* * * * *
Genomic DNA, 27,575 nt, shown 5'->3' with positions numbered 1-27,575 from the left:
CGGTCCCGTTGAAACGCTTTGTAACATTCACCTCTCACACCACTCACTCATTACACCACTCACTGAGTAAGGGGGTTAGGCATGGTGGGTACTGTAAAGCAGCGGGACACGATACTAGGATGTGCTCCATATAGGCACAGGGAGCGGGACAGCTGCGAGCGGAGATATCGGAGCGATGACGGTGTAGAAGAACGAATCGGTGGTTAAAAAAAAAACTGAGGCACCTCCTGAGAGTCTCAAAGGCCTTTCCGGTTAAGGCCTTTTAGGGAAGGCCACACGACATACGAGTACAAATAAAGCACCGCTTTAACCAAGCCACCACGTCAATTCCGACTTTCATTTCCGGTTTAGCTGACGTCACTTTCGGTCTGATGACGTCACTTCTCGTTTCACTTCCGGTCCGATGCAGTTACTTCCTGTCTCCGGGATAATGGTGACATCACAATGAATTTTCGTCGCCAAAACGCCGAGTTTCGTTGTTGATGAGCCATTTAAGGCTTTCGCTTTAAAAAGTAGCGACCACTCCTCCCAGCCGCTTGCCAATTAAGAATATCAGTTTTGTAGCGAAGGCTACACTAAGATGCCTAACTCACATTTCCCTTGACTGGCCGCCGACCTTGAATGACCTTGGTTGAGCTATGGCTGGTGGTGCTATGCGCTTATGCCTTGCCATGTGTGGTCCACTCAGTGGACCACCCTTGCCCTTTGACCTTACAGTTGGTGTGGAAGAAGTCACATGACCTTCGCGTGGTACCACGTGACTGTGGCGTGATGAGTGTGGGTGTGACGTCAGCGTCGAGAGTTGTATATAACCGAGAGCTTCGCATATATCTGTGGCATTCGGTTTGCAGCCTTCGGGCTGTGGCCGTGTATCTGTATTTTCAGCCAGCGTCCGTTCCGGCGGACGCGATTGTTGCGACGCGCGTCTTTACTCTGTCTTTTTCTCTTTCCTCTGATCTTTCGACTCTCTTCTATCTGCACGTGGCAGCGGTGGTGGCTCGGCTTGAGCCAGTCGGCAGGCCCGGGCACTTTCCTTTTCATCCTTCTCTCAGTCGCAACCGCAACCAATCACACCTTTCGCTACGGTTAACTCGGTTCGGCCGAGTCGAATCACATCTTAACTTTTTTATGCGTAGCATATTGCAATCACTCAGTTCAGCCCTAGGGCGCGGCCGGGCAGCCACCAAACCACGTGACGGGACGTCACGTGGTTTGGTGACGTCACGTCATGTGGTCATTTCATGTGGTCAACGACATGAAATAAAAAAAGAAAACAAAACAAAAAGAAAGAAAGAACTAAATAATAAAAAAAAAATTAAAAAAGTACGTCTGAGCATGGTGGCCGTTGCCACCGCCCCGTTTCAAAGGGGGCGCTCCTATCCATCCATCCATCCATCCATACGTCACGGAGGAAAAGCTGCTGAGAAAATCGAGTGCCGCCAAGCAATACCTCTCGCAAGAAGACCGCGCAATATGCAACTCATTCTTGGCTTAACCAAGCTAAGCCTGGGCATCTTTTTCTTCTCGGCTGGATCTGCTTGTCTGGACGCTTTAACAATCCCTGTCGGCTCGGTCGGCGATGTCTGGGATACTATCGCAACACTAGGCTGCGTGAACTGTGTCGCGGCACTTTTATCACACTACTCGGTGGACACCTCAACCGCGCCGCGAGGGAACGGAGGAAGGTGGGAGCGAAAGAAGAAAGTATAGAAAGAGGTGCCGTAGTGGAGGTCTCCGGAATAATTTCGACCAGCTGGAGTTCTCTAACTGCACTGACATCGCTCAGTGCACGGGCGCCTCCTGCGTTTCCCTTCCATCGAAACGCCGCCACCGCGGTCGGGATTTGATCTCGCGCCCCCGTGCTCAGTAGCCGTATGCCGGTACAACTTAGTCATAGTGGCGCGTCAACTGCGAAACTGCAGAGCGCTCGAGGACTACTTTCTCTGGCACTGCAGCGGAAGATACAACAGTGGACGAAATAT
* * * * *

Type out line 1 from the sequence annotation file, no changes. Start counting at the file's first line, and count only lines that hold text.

Genomic DNA, 27,575 nt, shown 5'->3' with positions numbered 1-27,575 from the left: